Bennie covered it well with the hard start situations of a Transformer under load. Glad to see you re-thought the secondary load problem! That's where the problem will fall under.
If you have secondary loads with a long inrush time, the Transformer will need to deliver that via the Primary windings. This, along with the inherit inrush of a transformer will be seen on the Primary as a high and long duration inrush.
Using circuit breakers with adjustable trips could help this situation, unless you can install a C/B frame with time current curves similar to the ones of an FRN/RK5 fuse.
One thought would be to unload any non-essential loads, especially those with high inrush values-like motors- during transfer over to separate systems, just long enough to allow the transfer and stabilize the circuits/system. If you find transfer equipment that has better time lag trips, that is great.
Any Induction motors that are running when the transfer takes place will do the same as if there is a short circuit - they become Transformers. Loaded motors supply the most KVA, which is near the LRA of the motor for a motor loaded to near it's capacity. [kind of interesting, isn't it??
..]. The transfer acts as if there is a temporary loss of KVA supplying the motor. Since the Induction motor is just a Transformer with a rotating secondary, it will supply KVA through the Inductive Reactance that is present in the primary [windings], along with the XL in the secondaries [rotor]. This continues until either the load stops turning the rotor at a sufficient speed that can create the Transformer action, or the system becomes stable. A locked rotor will not develop KVA outwards, but requires an inrush KVA to get things moving- similar to the way a Transformer needs a high inrush current to get a high flux current flow moving in the core.
After the system becomes energized again, the motors will demand any inrush /LRA according to how much KVA is required to get the loads moving again, up to the speed needed [or slipped below a synchronous speed].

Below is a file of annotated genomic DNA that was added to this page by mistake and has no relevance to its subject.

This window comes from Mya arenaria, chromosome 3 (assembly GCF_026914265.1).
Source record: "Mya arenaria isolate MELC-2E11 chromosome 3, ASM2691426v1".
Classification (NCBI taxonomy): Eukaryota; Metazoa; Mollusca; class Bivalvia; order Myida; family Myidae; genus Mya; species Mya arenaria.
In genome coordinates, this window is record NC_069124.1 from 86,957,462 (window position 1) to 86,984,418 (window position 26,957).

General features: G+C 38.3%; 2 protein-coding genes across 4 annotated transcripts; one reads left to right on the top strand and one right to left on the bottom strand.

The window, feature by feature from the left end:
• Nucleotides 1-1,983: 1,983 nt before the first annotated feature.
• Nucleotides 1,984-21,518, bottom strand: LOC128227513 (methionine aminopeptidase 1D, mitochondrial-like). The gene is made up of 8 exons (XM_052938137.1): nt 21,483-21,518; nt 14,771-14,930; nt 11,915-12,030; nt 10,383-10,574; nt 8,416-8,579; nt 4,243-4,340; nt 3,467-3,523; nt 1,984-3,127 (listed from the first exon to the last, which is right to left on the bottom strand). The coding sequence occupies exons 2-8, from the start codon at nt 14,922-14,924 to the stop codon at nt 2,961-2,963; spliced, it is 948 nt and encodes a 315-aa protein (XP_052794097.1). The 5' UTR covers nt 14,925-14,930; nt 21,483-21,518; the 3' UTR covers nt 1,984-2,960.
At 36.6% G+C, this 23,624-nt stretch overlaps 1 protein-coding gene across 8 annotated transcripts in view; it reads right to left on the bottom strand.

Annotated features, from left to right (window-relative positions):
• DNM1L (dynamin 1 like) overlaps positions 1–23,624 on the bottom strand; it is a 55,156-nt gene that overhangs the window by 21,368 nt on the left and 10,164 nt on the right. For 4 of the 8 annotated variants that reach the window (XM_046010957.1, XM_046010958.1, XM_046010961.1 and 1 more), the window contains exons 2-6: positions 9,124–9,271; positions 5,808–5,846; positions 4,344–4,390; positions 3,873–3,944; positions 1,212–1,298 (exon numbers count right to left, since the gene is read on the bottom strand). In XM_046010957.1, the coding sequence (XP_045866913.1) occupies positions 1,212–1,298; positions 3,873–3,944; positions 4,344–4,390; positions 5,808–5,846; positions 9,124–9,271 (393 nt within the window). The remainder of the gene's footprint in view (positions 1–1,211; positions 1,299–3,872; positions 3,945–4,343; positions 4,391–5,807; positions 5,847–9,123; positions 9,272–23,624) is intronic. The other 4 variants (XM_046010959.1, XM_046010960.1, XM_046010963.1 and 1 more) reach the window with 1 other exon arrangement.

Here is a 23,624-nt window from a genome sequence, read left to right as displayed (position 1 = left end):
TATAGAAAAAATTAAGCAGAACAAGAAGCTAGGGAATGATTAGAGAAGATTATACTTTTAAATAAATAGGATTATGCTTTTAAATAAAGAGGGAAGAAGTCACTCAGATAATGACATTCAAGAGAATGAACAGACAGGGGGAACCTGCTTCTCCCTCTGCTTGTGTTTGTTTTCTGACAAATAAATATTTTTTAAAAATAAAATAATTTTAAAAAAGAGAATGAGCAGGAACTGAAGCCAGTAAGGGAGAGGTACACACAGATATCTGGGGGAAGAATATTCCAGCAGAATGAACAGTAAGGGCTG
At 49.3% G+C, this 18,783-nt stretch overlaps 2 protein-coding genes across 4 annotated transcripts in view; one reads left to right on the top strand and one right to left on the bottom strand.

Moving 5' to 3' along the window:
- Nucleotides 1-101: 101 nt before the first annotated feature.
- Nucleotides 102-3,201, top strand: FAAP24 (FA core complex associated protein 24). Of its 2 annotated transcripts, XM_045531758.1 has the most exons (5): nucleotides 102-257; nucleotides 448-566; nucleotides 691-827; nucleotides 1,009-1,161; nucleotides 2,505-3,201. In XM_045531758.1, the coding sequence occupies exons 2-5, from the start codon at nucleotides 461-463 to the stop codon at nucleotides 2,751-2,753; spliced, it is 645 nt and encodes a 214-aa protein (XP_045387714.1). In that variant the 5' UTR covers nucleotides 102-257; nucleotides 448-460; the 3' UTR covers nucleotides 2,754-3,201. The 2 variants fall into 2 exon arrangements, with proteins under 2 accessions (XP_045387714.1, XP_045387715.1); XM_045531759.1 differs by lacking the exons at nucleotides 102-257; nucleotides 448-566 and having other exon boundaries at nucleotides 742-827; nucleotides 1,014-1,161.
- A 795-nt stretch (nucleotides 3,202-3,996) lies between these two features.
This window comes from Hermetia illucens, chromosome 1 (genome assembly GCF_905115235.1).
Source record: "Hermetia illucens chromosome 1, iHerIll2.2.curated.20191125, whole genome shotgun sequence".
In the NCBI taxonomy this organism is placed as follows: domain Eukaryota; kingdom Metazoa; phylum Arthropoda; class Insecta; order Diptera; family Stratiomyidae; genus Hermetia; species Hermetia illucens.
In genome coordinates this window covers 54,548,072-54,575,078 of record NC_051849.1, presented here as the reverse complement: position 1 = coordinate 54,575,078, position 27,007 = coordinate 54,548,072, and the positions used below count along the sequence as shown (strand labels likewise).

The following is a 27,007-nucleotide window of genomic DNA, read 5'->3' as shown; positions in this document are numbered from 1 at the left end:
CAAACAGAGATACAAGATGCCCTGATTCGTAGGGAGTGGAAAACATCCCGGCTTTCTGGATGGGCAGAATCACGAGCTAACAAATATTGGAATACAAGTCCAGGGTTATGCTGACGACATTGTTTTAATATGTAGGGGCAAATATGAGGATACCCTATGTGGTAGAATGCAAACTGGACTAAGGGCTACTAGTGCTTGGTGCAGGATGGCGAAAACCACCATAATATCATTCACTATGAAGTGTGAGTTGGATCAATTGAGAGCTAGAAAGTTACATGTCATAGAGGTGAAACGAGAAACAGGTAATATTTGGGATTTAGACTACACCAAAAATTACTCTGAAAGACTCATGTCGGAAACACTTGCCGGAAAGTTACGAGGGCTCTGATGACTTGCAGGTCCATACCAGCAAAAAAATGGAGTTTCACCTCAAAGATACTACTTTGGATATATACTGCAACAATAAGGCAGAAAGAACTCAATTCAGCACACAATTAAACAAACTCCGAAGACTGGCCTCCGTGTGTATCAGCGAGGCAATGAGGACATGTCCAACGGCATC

Also, any HID lighting will have the same scenario of starting as it would normally. Some HID ballasts draw a high starting current, which tapers off to the somewhat constant VA load it has while at full operation. CWA [Constant Wattage Autotransformer] Ballasted HID lamps will have the same KVA [or current] load through starting and operating. HPS lamps typically use the CWA ballast, as do most Metal Halides.
Anyhow, hope this was interesting.
My father had to do the breaker cooling trick one time. He was the EC on Playboy Mansion West, back in the late 60's/early 70's. When the place was almost finished [everyone knows that situation with clients!!], Mr. Hefner wanted to throw one of his world famous parties. The load was extremely high on one certain subpanel, due to the fact that things were kind of temped here and there for his party!! To keep the breaker from tripping, they used a fire extinguisher to cool the frame [the CO2 type, I guess]. He told me this story about 15 years ago when I was getting serious about the technical side of the trade [you know - the young wanna-be Engineer!!]. Not too sure if He would admit to doing this now
That was the only trouble with that entire project, and everything is still rock solid to this day.
There is a problem with Utility power quality. The location is still fed via 4160 3 phase utility distribution and on a very small branch. Since it's nearly impossible to upgrade for the Utility Co. [DWP], there is a high occurrence of power loss!!
To remedy this, the on-site crew have installed diesel powered backup systems. They have a nice one now, which from what I have heard is really huge! I think it's rated at like 750 KVA, but not too sure.
Need to go back and visit everyone there. I can get some insight to their UPS / backup protocols and all the extra details! It's been over 7 years since I have last been there, so it will be a nice trip.
See everyone in a couple of weeks! I am off for a "Vacation". details to follow.